The Name Drop (PDF/ePUB) By Susan Lee Read Online For Free.
The Name Drop PDF/ePub Information
|The Name Drop
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Mistaken identities, a once-in-a-lifetime summer, and a love worth risking everything for all await in this novel from the author of Seoulmates.
Even though he doesn’t want to be treated like royalty, Elijah Ri does so when he arrives in New York City to intern at his father’s big computer company, Haneul Corporation. Instead, he is thrust into a summer of hard work for no pay with a group of other interns in a cramped studio apartment.
Despite starting at the bottom of the corporate food chain as an intern, Jessica Lee is determined to make the most of her time in New York City and at Haneul Corporation. However, she is taken aback when she is introduced as the new executive-in-training intern and given a beautiful brownstone for her very own.
Elijah and Jessica quickly figure out where they got their shared Korean name. However, they decide to remain switched so that Elijah can enjoy a stress-free summer away from his overbearing father and Jessica can secure the recommendations she needs to attend college.
Elijah and Jessica’s chemistry deepens as they work together to maintain the facade. With their hearts and futures on the line, can they hide out and prevent a complete disaster?
Beginning of the Plot
Jessica, a young lady, is thinking about applying for an internship at a very competitive NYC programme. Her frugal father considers driving her to the airport against getting a citation and potentially being towed. Jessica is determined to attend even if her mom is worried. Everyone she encounters on the airline, at the office and at the bus and tube stations should be treated with respect, she has been told.
Jessica is going forward with the internship despite her dad’s reservations. She vows to learn from the experience without letting it alter who she is. She assures them that she will always love and respect them. She takes his advise to heart and tries to avoid drawing attention to herself.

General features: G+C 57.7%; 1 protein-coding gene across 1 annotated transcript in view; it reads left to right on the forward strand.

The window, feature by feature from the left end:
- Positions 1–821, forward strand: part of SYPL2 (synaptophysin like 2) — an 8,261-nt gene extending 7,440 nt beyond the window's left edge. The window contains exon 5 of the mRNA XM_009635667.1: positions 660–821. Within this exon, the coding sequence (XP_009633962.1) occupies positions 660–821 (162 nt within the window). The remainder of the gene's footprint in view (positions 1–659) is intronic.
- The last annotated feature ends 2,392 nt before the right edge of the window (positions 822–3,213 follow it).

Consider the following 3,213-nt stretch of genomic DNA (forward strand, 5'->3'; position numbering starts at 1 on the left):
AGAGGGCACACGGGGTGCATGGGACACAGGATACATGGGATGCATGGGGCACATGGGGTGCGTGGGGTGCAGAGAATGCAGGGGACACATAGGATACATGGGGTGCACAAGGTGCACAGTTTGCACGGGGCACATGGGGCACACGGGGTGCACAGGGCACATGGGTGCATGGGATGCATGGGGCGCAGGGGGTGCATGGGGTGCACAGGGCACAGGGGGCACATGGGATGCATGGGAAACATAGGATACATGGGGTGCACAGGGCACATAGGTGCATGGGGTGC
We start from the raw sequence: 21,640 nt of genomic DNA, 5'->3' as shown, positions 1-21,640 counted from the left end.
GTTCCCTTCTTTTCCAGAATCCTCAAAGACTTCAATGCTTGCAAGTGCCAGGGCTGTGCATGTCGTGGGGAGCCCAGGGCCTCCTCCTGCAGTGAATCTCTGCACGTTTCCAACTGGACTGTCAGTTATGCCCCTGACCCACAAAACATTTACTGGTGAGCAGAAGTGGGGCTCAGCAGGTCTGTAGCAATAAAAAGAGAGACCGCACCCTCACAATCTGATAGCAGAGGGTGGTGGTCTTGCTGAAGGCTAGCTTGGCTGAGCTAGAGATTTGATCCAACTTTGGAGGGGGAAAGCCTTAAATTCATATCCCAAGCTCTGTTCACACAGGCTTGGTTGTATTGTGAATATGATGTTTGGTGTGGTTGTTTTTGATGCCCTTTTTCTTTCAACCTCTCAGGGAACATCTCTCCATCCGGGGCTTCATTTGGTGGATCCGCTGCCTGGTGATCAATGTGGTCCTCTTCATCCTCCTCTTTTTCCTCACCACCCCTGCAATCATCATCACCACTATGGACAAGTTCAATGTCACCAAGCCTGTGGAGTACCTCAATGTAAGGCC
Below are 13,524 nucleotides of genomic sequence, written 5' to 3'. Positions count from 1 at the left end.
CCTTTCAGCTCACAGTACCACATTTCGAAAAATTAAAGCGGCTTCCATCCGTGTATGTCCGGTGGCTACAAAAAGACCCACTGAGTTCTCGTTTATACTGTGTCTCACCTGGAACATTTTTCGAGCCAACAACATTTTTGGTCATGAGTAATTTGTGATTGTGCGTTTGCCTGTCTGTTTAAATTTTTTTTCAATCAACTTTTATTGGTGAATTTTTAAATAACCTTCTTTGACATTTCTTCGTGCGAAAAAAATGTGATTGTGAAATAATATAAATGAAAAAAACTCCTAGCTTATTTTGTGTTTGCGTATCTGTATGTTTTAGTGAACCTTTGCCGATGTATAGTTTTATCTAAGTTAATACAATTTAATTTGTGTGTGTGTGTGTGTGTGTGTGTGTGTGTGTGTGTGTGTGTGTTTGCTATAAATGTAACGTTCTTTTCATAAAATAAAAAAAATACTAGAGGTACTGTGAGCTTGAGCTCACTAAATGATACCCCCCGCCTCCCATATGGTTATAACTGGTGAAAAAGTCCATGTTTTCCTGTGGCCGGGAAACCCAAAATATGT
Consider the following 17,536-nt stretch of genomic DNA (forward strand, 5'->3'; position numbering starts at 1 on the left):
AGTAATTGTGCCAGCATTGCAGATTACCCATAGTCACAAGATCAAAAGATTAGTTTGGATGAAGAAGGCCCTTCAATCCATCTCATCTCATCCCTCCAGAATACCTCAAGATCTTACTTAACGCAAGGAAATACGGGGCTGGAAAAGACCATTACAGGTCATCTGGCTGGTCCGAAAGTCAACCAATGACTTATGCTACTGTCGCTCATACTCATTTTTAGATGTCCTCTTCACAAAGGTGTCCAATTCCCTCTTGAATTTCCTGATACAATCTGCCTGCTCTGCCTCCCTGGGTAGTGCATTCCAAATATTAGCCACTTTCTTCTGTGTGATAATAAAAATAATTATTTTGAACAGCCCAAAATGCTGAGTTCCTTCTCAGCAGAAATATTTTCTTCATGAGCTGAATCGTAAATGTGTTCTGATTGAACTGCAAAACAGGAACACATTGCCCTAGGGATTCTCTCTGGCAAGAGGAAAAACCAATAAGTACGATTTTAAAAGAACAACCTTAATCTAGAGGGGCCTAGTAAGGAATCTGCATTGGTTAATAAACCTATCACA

Jessica’s mum gives her a comforting grin as they depart the airport. The family driver in the United States helps her avoid making her mother suffer through a tearful farewell. The family’s choice to leave a bad circumstance is based on mutual respect, which is emphasised throughout the novel.
Instead of doing what his father suggested, Elijah’s mom advises he try something else this summer in New York. His mother cautions him that he has to prove his responsibilities and find his own way out if he wants to spend nine to five days in a glass jail with business types. In order to avoid any special treatment this summer, he has agreed to go undercover. They will be OK, he assures his mother, and he loves her.
Mom is concerned about Elijah’s future, but he reassures her that he loves her just as much. He hurriedly steps away from the window, signals to the driver by tapping the vehicle twice, and enters the terminal. He moves on towards a future he doesn’t know whether he wants. Just keep going, he tells himself, and so he does.
About The Author Susan Lee
Susan Lee has spent her entire career in the startup industry, including HR leadership roles at companies like Spotify and Warby Parker. The most important thing she learned on the job was that people are foolish in general. She uses this energy to pen humorous, offbeat novels on the absurdities of human nature. Susan is a 2019 and 2020 Pitch Wars mentor, a 2019 Romance Writers of America Golden Heart® winner, and a huge fan of Korean pop music and television dramas. Her preference for V and Taehyung explains everything.
The Name Drop Book Summary
Gahhhh! What a delightful read Susan Lee’s The Name Drop was. The entire time I was reading it on the beach, I couldn’t help but crack a grin.
I usually avoid books with teenage protagonists (yeah, I prefer books with, ahem, adult themes), but I wanted to give this one a shot because I adore Susan. As I had hoped, she continued her success from Seoulmates. In fact, I think the tropes in this one made it even more endearing.
Even though it was little improbable, I really enjoyed the whole case of mistaken identity/name confusion that was going on. Not being Korean, I can’t say how prevalent these names were, but I can say that they made for a great story device. I particularly enjoy reading about couples who have a “change of fortune,” or a period of time where they are able to witness how “the other half lives.”
The romance elements, in my opinion, were underdeveloped, and the ending felt hurried, but the book was so beautifully written and fast-paced that these are minor complaints. Susan, you’ve done it again; another fantastic story, and I eagerly await your next offering.